Charles Harrison: Painting the Difference. Sex and Spectator in Modern Art, Chicago: University of Chicago Press 2005, xiii + 291 S., 180 ill., ISBN 978-0-226-31797-7, GBP 41,00
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Charles Harrison's Painting the Difference: Sex and Spectator in Modern Art is a complex, idiosyncratic history of modern painting that attempts to reconcile traditional formalism with a quasi-feminist methodology. The author is direct in stating that he is "concerned with questions of relative aesthetic merit and of relative modernism in painting," and more importantly, that he hopes "to contribute something to thought about the grounds on which canonical status may have been, and perhaps ought to be, earned. To the extent that I am successful I would see my project as compatible with the feminist critique of patriarchy, if not always with the readings individual writers have given to specific paintings" (xii). The argument is far too dense to summarize here, but it involves an ambitious analysis of the relationship between the picture plane and the representation of sexual difference.
The narrative of the volume unfolds more or less as a traditional history of modern painting. The first chapter reads like one of the many possible ways for a modernist art historian to explain her or his way in twenty-five pages from the 16 th century to Renoir, with stops at Sophonisba Anguissola and Titian as well as Peter Paul Rubens and Elisabeth Vigée-Lebrun. At the same time, the author introduces the framework of feminist issues with which he concerns himself, principally, Laura Mulvey's "male gaze/female object" paradigm from "Visual Pleasure and Narrative Cinema" (1972), which, he asserts, "instantly became embedded at the heart of feminist studies in art history" (3). He raises the question of "how far and how often the modes of vision put at risk on such occasions might be identified with a specifically male gaze. Or, to put the point another way, how far a self-conscious exploration of sexual difference might be identified as a common feature among paintings whose distinctness is usually noticed on other grounds" (25). Gender is significant, he asserts, in a work as formally and visually complex as Rembrandt's Lucretia; it is not significant in a work as literal as Jan Steen's Life of Man.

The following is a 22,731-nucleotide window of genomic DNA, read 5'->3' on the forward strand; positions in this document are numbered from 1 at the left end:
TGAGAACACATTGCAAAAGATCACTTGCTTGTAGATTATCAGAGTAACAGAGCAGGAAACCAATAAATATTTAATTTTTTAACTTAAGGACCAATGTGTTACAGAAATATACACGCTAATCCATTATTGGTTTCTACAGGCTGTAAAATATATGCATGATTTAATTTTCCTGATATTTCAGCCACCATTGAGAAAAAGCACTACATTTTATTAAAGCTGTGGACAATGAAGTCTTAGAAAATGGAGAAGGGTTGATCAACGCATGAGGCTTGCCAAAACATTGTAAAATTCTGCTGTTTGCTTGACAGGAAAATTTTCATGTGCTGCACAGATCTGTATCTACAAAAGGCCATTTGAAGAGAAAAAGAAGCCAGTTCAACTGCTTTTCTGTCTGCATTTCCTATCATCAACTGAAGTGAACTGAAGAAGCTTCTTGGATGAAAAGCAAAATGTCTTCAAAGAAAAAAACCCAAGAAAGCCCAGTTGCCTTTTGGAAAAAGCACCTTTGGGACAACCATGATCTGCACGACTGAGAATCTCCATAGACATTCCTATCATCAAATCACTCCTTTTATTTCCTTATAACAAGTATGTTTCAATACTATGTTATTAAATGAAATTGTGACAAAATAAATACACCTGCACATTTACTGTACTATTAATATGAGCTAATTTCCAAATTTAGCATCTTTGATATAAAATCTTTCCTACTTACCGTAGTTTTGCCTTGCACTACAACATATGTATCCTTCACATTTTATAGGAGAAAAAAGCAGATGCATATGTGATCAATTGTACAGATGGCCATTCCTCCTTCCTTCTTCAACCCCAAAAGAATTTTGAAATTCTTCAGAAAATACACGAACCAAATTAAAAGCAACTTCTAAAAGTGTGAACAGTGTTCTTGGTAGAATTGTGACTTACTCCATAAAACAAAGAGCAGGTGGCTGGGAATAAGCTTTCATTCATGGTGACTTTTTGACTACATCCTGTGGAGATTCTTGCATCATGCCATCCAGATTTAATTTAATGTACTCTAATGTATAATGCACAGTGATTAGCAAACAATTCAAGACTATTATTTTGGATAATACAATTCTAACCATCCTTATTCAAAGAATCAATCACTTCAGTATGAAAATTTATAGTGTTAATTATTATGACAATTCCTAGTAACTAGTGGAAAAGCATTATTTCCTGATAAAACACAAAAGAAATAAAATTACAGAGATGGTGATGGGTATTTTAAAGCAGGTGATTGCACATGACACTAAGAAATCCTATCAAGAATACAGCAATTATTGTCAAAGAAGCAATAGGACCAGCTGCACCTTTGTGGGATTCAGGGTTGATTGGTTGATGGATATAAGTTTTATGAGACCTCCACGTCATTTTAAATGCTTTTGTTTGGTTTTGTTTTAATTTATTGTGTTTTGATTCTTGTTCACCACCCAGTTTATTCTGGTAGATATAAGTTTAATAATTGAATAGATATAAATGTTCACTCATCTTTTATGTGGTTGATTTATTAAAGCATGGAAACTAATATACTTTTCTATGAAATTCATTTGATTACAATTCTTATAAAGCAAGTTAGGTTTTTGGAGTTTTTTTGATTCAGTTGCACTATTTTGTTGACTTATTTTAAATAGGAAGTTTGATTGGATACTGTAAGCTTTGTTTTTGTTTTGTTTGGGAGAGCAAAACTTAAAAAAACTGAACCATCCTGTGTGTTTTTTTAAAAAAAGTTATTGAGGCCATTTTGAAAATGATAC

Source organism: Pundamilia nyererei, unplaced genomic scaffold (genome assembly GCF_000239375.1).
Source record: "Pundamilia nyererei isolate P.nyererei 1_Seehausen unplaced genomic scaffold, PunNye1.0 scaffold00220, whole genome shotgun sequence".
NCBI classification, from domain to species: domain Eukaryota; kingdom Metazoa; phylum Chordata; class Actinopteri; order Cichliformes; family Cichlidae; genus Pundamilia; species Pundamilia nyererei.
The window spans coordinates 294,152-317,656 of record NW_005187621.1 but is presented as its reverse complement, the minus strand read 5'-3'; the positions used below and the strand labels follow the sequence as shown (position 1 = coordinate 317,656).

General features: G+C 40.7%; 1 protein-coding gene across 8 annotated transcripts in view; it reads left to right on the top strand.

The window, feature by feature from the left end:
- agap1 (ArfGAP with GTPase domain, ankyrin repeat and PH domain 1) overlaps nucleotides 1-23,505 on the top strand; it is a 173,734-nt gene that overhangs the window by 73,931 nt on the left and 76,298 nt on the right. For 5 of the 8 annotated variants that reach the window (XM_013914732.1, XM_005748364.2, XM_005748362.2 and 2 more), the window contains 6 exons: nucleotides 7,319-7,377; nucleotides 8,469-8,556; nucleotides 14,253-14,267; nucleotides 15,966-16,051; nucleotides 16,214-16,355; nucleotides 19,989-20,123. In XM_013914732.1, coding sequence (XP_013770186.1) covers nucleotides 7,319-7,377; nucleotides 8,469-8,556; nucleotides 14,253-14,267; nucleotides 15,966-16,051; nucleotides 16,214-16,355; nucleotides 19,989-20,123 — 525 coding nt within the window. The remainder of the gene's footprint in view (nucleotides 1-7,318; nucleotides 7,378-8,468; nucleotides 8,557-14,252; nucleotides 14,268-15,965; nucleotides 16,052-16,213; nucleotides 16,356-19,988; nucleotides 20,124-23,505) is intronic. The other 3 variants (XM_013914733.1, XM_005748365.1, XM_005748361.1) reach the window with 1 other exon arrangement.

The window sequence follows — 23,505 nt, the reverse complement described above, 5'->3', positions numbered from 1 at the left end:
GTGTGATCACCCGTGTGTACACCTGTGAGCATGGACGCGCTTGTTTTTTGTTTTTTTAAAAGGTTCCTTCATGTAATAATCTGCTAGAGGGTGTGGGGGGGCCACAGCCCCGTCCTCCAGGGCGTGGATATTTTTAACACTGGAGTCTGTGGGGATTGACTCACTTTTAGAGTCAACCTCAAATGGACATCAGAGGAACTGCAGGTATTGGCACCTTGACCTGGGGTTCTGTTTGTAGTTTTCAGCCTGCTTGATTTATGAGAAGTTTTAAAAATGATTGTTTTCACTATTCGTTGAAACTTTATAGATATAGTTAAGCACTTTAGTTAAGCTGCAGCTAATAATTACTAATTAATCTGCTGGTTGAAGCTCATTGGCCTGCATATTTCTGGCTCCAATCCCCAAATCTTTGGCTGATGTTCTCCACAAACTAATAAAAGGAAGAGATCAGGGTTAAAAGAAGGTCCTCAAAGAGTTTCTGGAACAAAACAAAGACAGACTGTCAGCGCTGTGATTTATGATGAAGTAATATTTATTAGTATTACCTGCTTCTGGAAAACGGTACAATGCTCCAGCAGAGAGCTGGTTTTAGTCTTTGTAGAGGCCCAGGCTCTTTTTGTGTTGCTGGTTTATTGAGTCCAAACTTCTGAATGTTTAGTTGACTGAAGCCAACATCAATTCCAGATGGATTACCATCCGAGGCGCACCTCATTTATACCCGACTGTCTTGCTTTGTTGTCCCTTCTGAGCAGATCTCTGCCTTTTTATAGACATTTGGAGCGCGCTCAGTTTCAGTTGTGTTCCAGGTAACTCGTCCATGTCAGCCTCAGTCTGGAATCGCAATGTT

The subsequent chapters refine the author's principle thesis that the representation of femininity, like the "self-critical" or "self-conscious" engagement with the picture plane, "played a crucial part in the development of a distinctively modern art" (36). Auguste Renoir, Édouard Manet, and Paul Cézanne are accorded a chapter each, and provide Charles Harrison with the opportunity to refine his notion of the operation of sexual difference by drawing a distinction between the "actual" spectator and the "imaginary" spectator constructed by the painting. Paul Cézanne was the painter who ultimately "understood or stumbled on the contradictory aesthetic obligation that modern art would from now on have to assume" (79). This painter's idiosyncratic navigation of images of femininity, particularly in such paintings as L'éternel féminin and his later female Bathers "do so in a manner pertinent to the experience of self-consciousness as a consciousness of sexual difference" (83).
Edgar Degas, who is accorded two chapters in the book, accomplishes the ultimate "self-othering" (and thus a particularly potent kind of modernism) in a monotype of a nude which the author claims "is a body seen from the virtual position of its own head. And what would it mean for the male spectator to occupy that position?" (125) This forms the basis for his analysis of Berthe Morisot and Mary Cassat in the following chapter, and invites questions about what it might mean for a male spectator "to imagine what it would be like to be a woman looking" at Mary Cassat's paintings, for instance. Though the early twentieth century saw "a break in painting's engagement with sexual difference" (154), Pablo Picasso and Henri Matisse (and less predictably, Pierre Bonnard), are reinscribed as the great heroes of Modernism because their painterly concerns seem to Charles Harrison to be inextricably linked to their reflections on and figurations of sexual difference. Unlike the first generation of abstract artists, "whose concern was to achieve a generalized - and highly theorized - spiritual or aesthetic effect transcending the contingencies of social life and of sexual and emotional relationship" (204), these painters return to the intense psychological space of the single figure and the emphatic painted surface. In doing so, they pave the way for Mark Rothko, whose mature works "seem critically indifferent to the authority of any specific subjective position, including such as might be defined in terms of sex or gender. ... In the surrender of the circumstanced and situational sense of self that Rothko's mature paintings invite, the 'male gaze' is surely an early casualty, if it is in any sense at issue" (230).